Jpn J Clin Oncol. 2018 Apr 12. doi: 10.1093/jjco/hyy052. [Epub ahead of print]
Feasibility study of cancer genome alterations identified by next generation sequencing: ABC study.
Naito Y1, Takahashi H1, Shitara K1, Okamoto W1, Bando H1, Kuwata T1, Kuboki Y1, Matsumoto S1, Miki I1, Yamanaka T2, Watanabe A3, Kojima M1.
To confirm the feasibility and explore the clinical applicability of amplicon sequencing by next generation sequencing (NGS) of biopsy samples from patients with advanced solid tumors, we conducted a prospective study.
Patients with unresectable, advanced, or recurrent solid tumors were included. Key eligibility criteria were as follows: 20 years or older, any planned systemic therapy, adequate lesion for biopsy, and written informed consent. Samples were fixed in 10% buffered formalin and embedded in paraffin. Cancer-derived DNA was extracted, and amplicon sequencing was performed using Ion AmpliseqTM Cancer Hotspot Panel version 1.0 or version 2.0 by central vendor. We evaluated the success rate of sequencing, and the proportion of the patients with actionable mutations. We organized an expert panel to share the results of targeted sequence, make annotations and reports, and discuss concomitant ethical/legal/social issues.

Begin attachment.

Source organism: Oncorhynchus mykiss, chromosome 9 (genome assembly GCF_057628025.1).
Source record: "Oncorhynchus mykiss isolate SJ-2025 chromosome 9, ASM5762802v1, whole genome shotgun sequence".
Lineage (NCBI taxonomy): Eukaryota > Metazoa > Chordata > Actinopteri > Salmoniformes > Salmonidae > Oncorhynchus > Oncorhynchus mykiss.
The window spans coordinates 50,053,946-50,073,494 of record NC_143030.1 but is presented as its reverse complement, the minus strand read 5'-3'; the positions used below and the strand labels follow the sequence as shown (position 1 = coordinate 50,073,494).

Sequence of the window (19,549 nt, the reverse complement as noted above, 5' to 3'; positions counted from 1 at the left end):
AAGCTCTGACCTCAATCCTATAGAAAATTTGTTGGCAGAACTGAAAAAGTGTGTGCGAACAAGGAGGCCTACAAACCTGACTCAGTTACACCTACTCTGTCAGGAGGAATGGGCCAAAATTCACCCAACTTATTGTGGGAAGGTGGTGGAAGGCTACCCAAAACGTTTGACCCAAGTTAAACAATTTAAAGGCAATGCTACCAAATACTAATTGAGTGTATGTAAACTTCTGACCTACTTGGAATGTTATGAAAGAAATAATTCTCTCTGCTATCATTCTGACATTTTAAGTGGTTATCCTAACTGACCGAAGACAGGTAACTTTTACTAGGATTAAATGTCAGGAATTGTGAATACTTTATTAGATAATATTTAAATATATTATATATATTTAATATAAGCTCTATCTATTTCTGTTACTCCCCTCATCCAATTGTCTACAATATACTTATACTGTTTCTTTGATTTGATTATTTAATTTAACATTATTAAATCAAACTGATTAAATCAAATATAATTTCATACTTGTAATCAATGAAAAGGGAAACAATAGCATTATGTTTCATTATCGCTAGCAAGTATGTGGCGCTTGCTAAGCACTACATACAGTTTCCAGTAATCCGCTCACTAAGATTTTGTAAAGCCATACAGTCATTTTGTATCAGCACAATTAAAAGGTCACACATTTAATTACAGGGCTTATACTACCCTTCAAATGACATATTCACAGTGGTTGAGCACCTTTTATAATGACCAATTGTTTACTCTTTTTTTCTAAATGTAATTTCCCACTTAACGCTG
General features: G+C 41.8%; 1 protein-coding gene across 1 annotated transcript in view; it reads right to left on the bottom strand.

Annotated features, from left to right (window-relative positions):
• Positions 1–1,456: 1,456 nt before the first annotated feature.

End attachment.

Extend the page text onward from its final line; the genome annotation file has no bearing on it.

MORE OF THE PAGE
A total of 232 patients were included, and 208 were successfully analyzed (success rate of 89.7%). The biopsy procedures were safe, with only one case of Grade 3 vasovagal reaction. The proportion of actionable/druggable mutations was 38.9% (81/208), which was not significantly different between the cancer panel version 1.0 and version 2.0 (P = 0.476). Expert panel could discuss the findings and make sufficient reports.
We confirmed the feasibility of NGS-based amplicon sequencing using biopsy samples, making the basis for nationwide genome screening for cancer patients using biopsy samples. Our results suggest that focused panel may be sufficient to detect major mutations.